LCZ696’s (near) future looks even brighter with an additional FDA incentive.
The US Food and Drug Administration (FDA) has granted priority review to the chronic heart failure drug LCZ696 (valsartan/sacubitril; Novartis), shortening its appraisal time by four months.
By Inês Guerra, Analyst
19 February 2015
I joined Datamonitor Healthcare as an analyst in early 2015, having completed a Master’s degree in Pharmaceutical Scie...
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On 13 February 2015, Novartis announced that the FDA had granted its much anticipated drug LCZ696 a priority review. With the designation leading to a shorter review time, the FDA is expected to make a decision on the drug’s approval as early as August 2015 (Novartis, 2015). Promisingly for Novartis, this is one of a number of encouraging nods for LCZ696 from regulators. In 2014, the FDA granted the drug fast track designation, and agreed to a rolling submission. Similarly, in November 2014, the European Medicines Agency (EMA) accepted Novartis’s request for an accelerated assessment (Novartis, 2014a).
LCZ696 is a first-in-class angiotensin receptor-neprilysin inhibitor consisting of valsartan and sacubitril. Valsartan is an angiotensin receptor blocker that competes with angiotensin II for binding to the AT1 receptor. Sacubitril is a prodrug that inhibits neprilysin, an enzyme responsible for the breakdown of several vasoactive peptides. Their combined action reduces vasoconstriction and sodium retention, helping improve some of the underlying causes of chronic heart failure (CHF) (Athyros et al., 2014; Packer et al., 2015).
The number of tools that the FDA and EMA are using to grant LCZ696 market authorization only serves to highlight the drug’s potential as a game-changing therapy within CHF. The priority review, the fast track designation, and the accelerated assessment are some of the initiatives developed by the FDA and EMA to speed up patients’ access to medicines. While they are in fact distinct approaches, all of them are directed at treatments considered to be of added value. This includes drugs that would target an unmet medical need, and that appear to have improved safety or efficacy over the available alternatives.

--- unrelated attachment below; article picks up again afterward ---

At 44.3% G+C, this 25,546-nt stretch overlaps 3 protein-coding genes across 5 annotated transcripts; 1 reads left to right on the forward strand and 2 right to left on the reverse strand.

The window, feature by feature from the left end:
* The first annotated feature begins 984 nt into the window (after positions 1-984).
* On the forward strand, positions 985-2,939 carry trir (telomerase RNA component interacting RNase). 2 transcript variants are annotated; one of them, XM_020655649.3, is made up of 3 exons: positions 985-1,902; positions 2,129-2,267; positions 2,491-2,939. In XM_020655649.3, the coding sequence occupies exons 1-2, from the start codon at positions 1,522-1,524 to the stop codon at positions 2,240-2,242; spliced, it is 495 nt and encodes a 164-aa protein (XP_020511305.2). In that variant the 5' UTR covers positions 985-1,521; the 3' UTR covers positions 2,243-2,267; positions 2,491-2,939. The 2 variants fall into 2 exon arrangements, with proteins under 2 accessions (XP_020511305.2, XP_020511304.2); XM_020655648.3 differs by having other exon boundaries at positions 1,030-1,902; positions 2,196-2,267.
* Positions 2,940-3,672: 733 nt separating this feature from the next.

LCZ696 demonstrated improved efficacy over the gold-standard enalapril in the widely anticipated PARADIGM-HF pivotal study, justifying the priority review. When compared to enalapril, LCZ696 led to a 20% reduction in the risk of cardiovascular death (p<0.001), a 16% decrease in the risk of all-cause death (p<0.001), and 21% fewer heart failure (HF) hospitalizations (p<0.001). PARADIGM-HF was a randomized, double-blind, Phase III study that compared the efficacy and safety of LCZ696 versus enalapril. It was the largest heart failure study ever undertaken, including 8,442 HF patients with reduced ejection fraction. The trial results were presented at the 2014 European Society of Cardiology Congress in Barcelona, following the trial’s early termination due to the drug’s overwhelming benefit (Novartis, 2014b).
Not only is LCZ696 an attractive proposition for regulators and physicians, but also for payers. The drug addresses a major factor in CHF economic burden by demonstrating a reduction in hospitalization rates. In decreasing these rates relative to the current standard of care, payers should look more favorably on a therapy that is expected to compete with the widely genericized angiotensin-converting enzyme inhibitors. With the prevalence of CHF forecast to increase, the disease’s economic burden is also expected to place further pressure on payers (Novartis, 2015). A green light from the health technology assessment bodies should contribute to greater physician uptake and good market penetration.
Considering the FDA’s increasingly higher regulatory and safety requirements, the additional priority review designation only solidifies LCZ696’s reputation as a potential blockbuster. By granting a priority review, the FDA recognizes the drug’s significance in the treatment of a disease with a growing prevalence and poor prognosis. LCZ696 has the potential to change the CHF treatment paradigm while significantly boosting Novartis’s revenue, with Datamonitor Healthcare forecasting annual sales to reach $6bn in 2023. Moreover, LCZ696 will also aid the company’s cardiovascular portfolio, which is currently struggling following Diovan’s (valsartan) patent expiry in the EU, US, and Japan, as well as the launch of generic competition (Novartis, 2014c).
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Posted in Cardiovascular.